In 2009, Project SeaHawk and its funding were shuttled from the Department of Justice to the Department of Homeland Security. The grant for the ALPR program was given to SLED."
 
2017-03-20 08:18:43 AM  

TechCom: Kerr Avon: Todd300: LOL.

Anyone that can't see though this is kidding themselves and ALPR/ANPR can be defeated with a $50 printer and a reasonable camera.

Photograph a legit plate, print it out, and put it over the marked plate.

Then hope the legit plate is registered to the same make, model, colour and age of the car, then hope the registered keeper of that car has not been disqualified from driving, has valid insurance and no outstanding warrants. Oh, you are in the US, never mind, carry on.

Shut up dipshiat. In many jurisimydictions, they can do all that already.


They can indeed, you're still missing the point tough guy.
 
2017-03-20 08:21:02 AM  

Kraftwerk Orange: themindiswatching: It's not like police departments don't already do this. It's just made official now, is all.

Charleston, SC, has had plate readers for almost a decade already.  It's definitely not news.

"In May 2007, SeaHawk, with assistance from the South Carolina Research Authority, began setting up an Automated License Plate Recognition, or ALPR, program. There were two fixed cameras, one in North Charleston and another in Charleston. There also were several federal grants made to local and state agencies to install mobile cameras in vehicles.
There were more than 650,000 images in the ALPR database by the fall of 2009, according to a report posted on a camera manufacturer's website.
By the end of March, that number had grown to more than 11 million, said Reggie Lloyd, director of the State Law Enforcement Division, which currently maintains the database.
In many cases, there may be multiple shots of a car or vehicle. Lloyd said he does not know how often the database is purged.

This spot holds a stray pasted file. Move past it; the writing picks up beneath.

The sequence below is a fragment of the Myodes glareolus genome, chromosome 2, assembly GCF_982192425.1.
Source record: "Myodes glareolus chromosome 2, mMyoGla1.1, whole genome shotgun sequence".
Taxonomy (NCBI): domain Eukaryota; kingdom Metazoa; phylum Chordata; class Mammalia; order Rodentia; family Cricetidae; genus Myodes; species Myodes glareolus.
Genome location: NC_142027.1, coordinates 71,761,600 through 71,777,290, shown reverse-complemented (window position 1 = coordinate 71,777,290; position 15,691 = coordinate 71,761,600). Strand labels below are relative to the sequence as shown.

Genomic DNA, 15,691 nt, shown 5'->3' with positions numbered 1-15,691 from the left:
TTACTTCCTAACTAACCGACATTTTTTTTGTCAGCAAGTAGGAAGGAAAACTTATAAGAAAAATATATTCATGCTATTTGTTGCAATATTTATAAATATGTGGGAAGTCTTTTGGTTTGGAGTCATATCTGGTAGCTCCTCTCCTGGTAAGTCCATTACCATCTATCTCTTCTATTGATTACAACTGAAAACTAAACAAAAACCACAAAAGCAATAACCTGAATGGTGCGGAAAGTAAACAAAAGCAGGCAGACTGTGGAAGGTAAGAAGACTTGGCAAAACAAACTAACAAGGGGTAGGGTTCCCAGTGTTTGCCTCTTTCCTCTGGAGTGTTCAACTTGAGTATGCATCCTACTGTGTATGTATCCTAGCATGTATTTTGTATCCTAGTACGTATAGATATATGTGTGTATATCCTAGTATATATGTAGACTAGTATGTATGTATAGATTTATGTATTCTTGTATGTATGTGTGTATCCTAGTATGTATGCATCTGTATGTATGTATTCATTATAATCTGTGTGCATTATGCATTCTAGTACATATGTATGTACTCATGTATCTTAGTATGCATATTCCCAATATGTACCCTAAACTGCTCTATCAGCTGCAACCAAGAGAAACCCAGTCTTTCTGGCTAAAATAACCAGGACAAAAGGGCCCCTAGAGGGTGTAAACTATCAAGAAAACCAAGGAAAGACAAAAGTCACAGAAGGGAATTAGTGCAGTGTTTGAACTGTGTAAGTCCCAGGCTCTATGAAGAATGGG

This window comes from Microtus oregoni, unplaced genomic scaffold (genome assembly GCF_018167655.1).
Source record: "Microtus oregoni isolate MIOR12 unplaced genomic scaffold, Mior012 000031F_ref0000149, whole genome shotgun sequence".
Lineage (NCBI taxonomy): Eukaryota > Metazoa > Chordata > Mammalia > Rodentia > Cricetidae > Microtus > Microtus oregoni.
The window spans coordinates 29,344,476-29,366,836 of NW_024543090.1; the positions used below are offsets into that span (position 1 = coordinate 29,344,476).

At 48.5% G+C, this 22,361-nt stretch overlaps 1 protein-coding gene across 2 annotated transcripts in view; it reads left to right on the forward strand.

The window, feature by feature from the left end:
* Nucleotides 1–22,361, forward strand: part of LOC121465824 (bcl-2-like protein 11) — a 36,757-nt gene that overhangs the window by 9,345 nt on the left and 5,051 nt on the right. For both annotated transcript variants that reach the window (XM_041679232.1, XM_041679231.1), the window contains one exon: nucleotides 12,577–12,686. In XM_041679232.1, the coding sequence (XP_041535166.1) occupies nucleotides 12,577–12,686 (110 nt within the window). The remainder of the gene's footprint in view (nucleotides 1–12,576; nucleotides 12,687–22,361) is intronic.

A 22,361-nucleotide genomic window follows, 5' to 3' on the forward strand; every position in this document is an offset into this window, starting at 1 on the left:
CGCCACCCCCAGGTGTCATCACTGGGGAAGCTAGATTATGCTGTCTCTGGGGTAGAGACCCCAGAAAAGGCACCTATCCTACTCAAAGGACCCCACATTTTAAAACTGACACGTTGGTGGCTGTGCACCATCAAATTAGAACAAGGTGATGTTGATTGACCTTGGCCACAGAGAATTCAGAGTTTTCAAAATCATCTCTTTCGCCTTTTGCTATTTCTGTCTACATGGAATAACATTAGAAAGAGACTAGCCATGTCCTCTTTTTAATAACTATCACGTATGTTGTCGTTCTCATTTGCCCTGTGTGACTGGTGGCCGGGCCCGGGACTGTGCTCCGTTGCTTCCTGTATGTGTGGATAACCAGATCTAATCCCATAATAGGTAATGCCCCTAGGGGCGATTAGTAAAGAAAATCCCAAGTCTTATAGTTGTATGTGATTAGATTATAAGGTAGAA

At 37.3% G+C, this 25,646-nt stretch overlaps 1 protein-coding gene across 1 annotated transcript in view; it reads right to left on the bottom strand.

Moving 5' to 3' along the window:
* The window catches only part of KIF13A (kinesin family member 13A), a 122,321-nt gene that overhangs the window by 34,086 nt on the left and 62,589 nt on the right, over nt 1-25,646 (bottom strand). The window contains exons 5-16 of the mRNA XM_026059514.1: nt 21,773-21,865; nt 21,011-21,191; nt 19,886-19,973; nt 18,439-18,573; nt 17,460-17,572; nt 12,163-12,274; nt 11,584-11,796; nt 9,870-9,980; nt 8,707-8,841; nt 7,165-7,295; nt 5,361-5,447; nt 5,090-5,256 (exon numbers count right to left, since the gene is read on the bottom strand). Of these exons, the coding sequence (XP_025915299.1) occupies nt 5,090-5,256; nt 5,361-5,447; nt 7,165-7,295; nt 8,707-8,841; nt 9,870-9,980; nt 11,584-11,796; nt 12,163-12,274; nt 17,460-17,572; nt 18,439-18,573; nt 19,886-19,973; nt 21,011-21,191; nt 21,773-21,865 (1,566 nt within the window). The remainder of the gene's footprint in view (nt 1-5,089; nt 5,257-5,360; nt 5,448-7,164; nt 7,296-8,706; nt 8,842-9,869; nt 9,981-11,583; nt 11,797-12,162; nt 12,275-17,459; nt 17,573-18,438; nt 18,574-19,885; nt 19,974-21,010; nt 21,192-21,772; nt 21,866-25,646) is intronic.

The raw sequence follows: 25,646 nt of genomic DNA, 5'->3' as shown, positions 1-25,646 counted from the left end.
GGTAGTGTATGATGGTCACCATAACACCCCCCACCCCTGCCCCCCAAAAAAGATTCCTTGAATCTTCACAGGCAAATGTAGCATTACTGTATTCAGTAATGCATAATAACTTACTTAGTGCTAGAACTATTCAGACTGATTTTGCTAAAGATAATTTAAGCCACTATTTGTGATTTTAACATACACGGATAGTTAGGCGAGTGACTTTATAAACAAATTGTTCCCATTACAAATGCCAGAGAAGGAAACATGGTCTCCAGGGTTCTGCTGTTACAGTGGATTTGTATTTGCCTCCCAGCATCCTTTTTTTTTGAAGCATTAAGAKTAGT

In 2009, Project SeaHawk and its funding were shuttled from the Department of Justice to the Department of Homeland Security. The grant for the ALPR program was given to SLED."


Posting on the right thread, You'd think that they have so much useless bullshiat in there by this time that whatever real data is in there that may stop the next 9/11 is buried a 100 times over.
 
2017-03-20 08:23:38 AM  

KrispykremeMcDonalds: Odds are these cities are controlled by lunatic lefties?  Oh wait its CA so of course they are!  Keep defending the progressives, people.


Kraftwerk Orange: themindiswatching: It's not like police departments don't already do this. It's just made official now, is all.

Charleston, SC, has had plate readers for almost a decade already.  It's definitely not news.

"In May 2007, SeaHawk, with assistance from the South Carolina Research Authority, began setting up an Automated License Plate Recognition, or ALPR, program. There were two fixed cameras, one in North Charleston and another in Charleston. There also were several federal grants made to local and state agencies to install mobile cameras in vehicles.
There were more than 650,000 images in the ALPR database by the fall of 2009, according to a report posted on a camera manufacturer's website.
By the end of March, that number had grown to more than 11 million, said Reggie Lloyd, director of the State Law Enforcement Division, which currently maintains the database.
In many cases, there may be multiple shots of a car or vehicle. Lloyd said he does not know how often the database is purged.
In 2009, Project SeaHawk and its funding were shuttled from the Department of Justice to the Department of Homeland Security. The grant for the ALPR program was given to SLED."


Damn. Don't you hate when simple facts ruin your narrative?
 
2017-03-20 08:24:23 AM  
Someone could do well for themselves in the future by getting in on this now, and programming exceptions into the systems at a deep level.
 
2017-03-20 08:30:23 AM  
The US Office of Personnel Management couldn't keep their files secure, and this city thinks they can with a wireless system?

Um yeah, go ahead and keep thinking that.